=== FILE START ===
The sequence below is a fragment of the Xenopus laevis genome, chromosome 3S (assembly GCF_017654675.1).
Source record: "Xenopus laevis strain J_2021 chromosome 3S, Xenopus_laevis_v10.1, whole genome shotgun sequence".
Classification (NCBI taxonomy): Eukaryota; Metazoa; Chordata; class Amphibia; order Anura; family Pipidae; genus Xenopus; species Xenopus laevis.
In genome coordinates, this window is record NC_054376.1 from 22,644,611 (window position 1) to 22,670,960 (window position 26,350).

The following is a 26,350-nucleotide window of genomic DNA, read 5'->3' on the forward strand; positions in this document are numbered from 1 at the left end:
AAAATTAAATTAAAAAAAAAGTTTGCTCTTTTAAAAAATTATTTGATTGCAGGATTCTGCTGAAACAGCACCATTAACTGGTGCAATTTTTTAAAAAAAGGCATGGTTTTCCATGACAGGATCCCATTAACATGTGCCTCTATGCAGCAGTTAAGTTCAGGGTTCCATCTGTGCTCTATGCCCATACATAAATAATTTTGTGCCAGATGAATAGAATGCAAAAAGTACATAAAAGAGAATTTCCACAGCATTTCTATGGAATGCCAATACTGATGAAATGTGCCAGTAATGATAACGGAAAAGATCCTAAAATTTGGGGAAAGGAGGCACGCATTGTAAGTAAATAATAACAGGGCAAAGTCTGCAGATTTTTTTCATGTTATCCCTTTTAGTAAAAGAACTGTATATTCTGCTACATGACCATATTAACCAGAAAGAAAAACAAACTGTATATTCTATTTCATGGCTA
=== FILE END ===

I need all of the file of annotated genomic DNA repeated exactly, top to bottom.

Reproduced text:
The sequence below is a fragment of the Xenopus laevis genome, chromosome 3S (assembly GCF_017654675.1).
Source record: "Xenopus laevis strain J_2021 chromosome 3S, Xenopus_laevis_v10.1, whole genome shotgun sequence".
Classification (NCBI taxonomy): Eukaryota; Metazoa; Chordata; class Amphibia; order Anura; family Pipidae; genus Xenopus; species Xenopus laevis.
In genome coordinates, this window is record NC_054376.1 from 22,644,611 (window position 1) to 22,670,960 (window position 26,350).

The following is a 26,350-nucleotide window of genomic DNA, read 5'->3' on the forward strand; positions in this document are numbered from 1 at the left end:
AAAATTAAATTAAAAAAAAAGTTTGCTCTTTTAAAAAATTATTTGATTGCAGGATTCTGCTGAAACAGCACCATTAACTGGTGCAATTTTTTAAAAAAAGGCATGGTTTTCCATGACAGGATCCCATTAACATGTGCCTCTATGCAGCAGTTAAGTTCAGGGTTCCATCTGTGCTCTATGCCCATACATAAATAATTTTGTGCCAGATGAATAGAATGCAAAAAGTACATAAAAGAGAATTTCCACAGCATTTCTATGGAATGCCAATACTGATGAAATGTGCCAGTAATGATAACGGAAAAGATCCTAAAATTTGGGGAAAGGAGGCACGCATTGTAAGTAAATAATAACAGGGCAAAGTCTGCAGATTTTTTTCATGTTATCCCTTTTAGTAAAAGAACTGTATATTCTGCTACATGACCATATTAACCAGAAAGAAAAACAAACTGTATATTCTATTTCATGGCTA